Figure 5. Receptor binding of influenza viruses labeled with fluo-Ad-DOPE or biot-CMG2-DOPE. A: Binding of A/ FPV/Rostock/34 (H7N1) influenza virus labeled with FITC (100 μg/mL), fluo-Ad-DOPE (25, 50, or 100 μg/mL), or unlabeled with 3'SLN-PAA-biot sialyl receptor. B: Receptor binding of human A/California/07/09 (H1N1), A/ Perth/16/09 (H3N2), and B/Brisbane/60/08 viruses labeled with biot-CMG2-DOPE (50 μg/mL) in comparison with the respective unlabeled strains. Association constants (Ka) of virus complexes with synthetic sialylglycopolymers conjugated to 6´SL (N) are shown. Higher Ka values indicate stronger binding. Values are the means ± SD of three independent experiments.
We next studied the effect of biot-CMG2-DOPE labeling on receptor affinity of human influenza viruses to sialic substrates (fetuin and 6´SL/N) (Figure 5B). As shown by the Ka values, A/California/07/09 (H1N1) and A/Perth/16/09 (H3N2) strains labeled with 50 μg/mL biot-CMG2-DOPE exhibited identical affinity toward fetuin and "human-type" 6´SLN polymer as the respective unlabeled viruses. Similarly, receptor binding of biot-CMG2-DOPE-labeled B/Brisbane/60/08 virus to fetuin and 6´SL did not differ significantly (P > 0.05) from that of the unlabeled influenza B virus (Figure 5B).
To study the impact of fluo-Ad-DOPE and biot-CMG2-DOPE labeling on NA enzyme activity, we performed conventional fluorometric assay (Potier M, et al., 1979). We compared the fluorescent intensities of methylumbelliferone (MUF, λex/em = 360/445 nm), which is the result of NA cleavage of fluorogenic substrate 2'-(4-methylumbelliferyl)-α-D-N-acetylneuraminic acid (MUNANA) and which fluorescent signal does not overlap with that of fluo-Ad-DOPE (λex/em = 495/521 nm) between labeled and unlabeled viruses (Table 2). FITC-labeled viruses were also included in the analysis for comparison. Our results showed that covalent labeling with 100 μg/ mL FITC significantly decreased NA activities of three out of four influenza viruses tested (P < 0.05). Namely, we observed a reduction in ~44% in N1 NA activity of human A/Puerto Rico/8/34 (H1N1), avian A/duck/ France/46/82 (H1N1), and A/FPV/Rostock/34 (H7N1) viruses (Table 2), which could be partially explained by alkaline deactivation of NA enzyme activity due to labeling conditions, but not by the FITC conjugation itself. In contrast, neither fluo-Ad-DOPE nor biot-CMG2-DOPE labeling significantly affected the NA activities of the tested influenza viruses (P > 0.05), except the A/Puerto Rico/8/34 (H1N1) strain, which exhibited reduced N1 NA activities of ~82% and ~52% after labeling with fluo-Ad-DOPE and biot-CMG2-DOPE, respectively (Table 2).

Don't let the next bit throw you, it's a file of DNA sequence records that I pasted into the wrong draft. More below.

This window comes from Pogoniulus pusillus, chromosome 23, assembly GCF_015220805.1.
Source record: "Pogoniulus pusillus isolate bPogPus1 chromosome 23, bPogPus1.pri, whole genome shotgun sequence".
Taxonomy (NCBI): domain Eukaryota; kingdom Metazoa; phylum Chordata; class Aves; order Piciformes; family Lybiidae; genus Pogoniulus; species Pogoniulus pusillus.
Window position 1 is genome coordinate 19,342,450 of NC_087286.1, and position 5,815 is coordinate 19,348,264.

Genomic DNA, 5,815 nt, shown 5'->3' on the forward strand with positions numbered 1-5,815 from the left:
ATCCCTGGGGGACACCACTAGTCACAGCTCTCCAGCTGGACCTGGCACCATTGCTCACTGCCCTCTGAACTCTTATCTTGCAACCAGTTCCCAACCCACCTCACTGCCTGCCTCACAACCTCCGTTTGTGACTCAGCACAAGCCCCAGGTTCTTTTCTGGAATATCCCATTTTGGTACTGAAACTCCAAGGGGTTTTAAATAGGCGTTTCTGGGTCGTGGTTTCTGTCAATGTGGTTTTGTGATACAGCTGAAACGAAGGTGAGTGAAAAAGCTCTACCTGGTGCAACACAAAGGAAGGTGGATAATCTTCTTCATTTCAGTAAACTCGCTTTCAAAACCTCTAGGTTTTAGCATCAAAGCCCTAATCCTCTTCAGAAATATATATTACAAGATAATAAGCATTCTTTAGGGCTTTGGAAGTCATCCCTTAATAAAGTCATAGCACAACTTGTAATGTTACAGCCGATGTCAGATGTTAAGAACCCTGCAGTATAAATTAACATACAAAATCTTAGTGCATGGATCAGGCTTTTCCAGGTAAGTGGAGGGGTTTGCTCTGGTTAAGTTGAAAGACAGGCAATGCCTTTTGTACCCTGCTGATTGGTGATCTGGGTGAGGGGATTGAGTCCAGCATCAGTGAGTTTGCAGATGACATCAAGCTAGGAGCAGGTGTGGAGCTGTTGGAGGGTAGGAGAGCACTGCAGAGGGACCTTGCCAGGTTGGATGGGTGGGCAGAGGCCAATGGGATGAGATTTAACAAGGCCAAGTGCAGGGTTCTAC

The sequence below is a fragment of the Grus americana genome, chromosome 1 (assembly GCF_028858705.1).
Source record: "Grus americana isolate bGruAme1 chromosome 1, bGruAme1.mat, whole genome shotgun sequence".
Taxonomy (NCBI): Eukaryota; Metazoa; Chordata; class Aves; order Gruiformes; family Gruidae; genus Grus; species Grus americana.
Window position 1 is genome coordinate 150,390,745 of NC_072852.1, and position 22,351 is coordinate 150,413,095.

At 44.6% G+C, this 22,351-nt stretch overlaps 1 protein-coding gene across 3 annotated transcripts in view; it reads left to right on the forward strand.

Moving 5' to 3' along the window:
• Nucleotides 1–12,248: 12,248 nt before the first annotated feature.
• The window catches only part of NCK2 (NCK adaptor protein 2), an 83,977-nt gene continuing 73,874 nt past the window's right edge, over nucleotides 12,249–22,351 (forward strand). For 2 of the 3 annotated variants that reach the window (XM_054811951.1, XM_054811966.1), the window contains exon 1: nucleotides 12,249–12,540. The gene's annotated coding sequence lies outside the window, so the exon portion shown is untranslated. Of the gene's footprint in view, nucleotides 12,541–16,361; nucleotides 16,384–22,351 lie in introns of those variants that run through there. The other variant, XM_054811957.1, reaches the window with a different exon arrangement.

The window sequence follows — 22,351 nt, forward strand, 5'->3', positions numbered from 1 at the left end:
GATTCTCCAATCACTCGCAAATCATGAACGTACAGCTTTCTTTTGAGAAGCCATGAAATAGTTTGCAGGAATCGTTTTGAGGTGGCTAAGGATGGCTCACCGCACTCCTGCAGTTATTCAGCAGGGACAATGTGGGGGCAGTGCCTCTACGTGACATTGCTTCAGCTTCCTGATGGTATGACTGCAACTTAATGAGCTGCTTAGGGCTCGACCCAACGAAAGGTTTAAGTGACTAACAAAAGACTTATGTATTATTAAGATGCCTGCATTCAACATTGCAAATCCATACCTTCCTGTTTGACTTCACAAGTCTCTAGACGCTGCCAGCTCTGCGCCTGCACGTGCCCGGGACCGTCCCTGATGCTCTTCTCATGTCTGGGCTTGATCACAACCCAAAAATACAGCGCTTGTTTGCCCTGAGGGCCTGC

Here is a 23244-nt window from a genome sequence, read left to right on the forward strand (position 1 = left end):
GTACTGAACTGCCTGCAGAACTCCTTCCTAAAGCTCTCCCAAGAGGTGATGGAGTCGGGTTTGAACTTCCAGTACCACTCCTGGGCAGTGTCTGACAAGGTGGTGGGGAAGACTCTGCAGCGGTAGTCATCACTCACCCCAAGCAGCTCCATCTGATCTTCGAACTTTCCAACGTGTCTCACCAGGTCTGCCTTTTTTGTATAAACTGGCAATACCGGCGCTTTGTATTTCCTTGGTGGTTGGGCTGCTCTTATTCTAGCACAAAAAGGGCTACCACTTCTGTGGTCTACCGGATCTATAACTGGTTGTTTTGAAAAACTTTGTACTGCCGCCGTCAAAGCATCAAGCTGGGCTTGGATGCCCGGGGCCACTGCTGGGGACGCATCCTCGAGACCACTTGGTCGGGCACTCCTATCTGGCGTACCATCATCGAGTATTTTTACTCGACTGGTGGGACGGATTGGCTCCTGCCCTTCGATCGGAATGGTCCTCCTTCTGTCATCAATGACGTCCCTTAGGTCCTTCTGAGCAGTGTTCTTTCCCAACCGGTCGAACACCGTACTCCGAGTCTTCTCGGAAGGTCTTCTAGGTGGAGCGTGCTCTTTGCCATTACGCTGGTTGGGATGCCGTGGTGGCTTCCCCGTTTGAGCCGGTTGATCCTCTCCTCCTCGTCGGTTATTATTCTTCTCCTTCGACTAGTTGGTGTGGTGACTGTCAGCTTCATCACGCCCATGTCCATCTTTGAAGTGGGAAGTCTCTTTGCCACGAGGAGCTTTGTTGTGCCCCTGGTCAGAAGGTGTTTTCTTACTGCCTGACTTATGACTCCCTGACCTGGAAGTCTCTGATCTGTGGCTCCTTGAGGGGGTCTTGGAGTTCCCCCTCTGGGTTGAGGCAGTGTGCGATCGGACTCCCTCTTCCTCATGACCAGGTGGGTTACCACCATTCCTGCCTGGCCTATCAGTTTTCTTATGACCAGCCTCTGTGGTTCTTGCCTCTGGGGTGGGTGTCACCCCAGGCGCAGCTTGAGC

Influenza virus Label (concentration, μg/mL) % of NA activity compared to the respective unlabeled virusa A/Puerto Rico/8/34 (H1N1) fluo-Ad-DOPE (25) 31.3 ± 4.1* fluo-Ad-DOPE (50) 18.4 ± 3.6* fluo-Ad-DOPE (100) 23.1 ± 3.8* biot-CMG2 -DOPE (25) 41.2 ± 5.9* biot-CMG2 -DOPE (50) 53.1 ± 7.3* biot-CMG2 -DOPE (100) 48.8 ± 4.0* FITC (100) 53.1 ± 4.0* A/duck/France/46/82 (H1N1) fluo-Ad-DOPE (50) 96.4 ± 4.4 FITC (100) 72.3 ± 5.1* A/mallard/Pennsylvania/10218/84 (H5N2) fluo-Ad-DOPE (50) 97.5 ± 3.8 FITC (100) 95.2 ± 4.8 A/FPV/Rostock/34 (H7N1) fluo-Ad-DOPE (25) 92.1 ± 6.1 fluo-Ad-DOPE (50) 95.4 ± 5.0 fluo-Ad-DOPE (100) 98.3 ± 4.5 FITC (100) 43.5 ± 3.7* A/California/07/09 (H1N1) biot-CMG2 -DOPE (50) 92.7 ± 9.9 A/Perth/16/09 (H3N2) biot-CMG2 -DOPE (50) 96.3 ± 5.6 B/Brisbane/60/08 biot-CMG2 -DOPE (50) 94.1 ± 6.4 a Unlabeled viruses were incubated with PBS instead of fluo-Ad-DOPE, biot-CMG2-DOPE, or FITC at the same labeling conditions that were used for labeling with the respective dyes, and their NA activities were taken as 100%.